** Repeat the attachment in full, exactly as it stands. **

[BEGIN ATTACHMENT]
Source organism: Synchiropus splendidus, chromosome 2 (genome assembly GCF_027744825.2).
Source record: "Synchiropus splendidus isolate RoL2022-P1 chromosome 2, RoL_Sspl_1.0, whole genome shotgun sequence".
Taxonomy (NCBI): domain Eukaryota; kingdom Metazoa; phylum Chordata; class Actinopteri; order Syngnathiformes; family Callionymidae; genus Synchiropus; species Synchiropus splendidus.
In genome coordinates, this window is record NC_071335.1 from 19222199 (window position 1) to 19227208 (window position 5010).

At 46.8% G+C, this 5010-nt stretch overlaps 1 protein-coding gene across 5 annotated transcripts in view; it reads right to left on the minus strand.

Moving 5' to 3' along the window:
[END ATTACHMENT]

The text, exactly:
Source organism: Synchiropus splendidus, chromosome 2 (genome assembly GCF_027744825.2).
Source record: "Synchiropus splendidus isolate RoL2022-P1 chromosome 2, RoL_Sspl_1.0, whole genome shotgun sequence".
Taxonomy (NCBI): domain Eukaryota; kingdom Metazoa; phylum Chordata; class Actinopteri; order Syngnathiformes; family Callionymidae; genus Synchiropus; species Synchiropus splendidus.
In genome coordinates, this window is record NC_071335.1 from 19222199 (window position 1) to 19227208 (window position 5010).

At 46.8% G+C, this 5010-nt stretch overlaps 1 protein-coding gene across 5 annotated transcripts in view; it reads right to left on the minus strand.

Moving 5' to 3' along the window: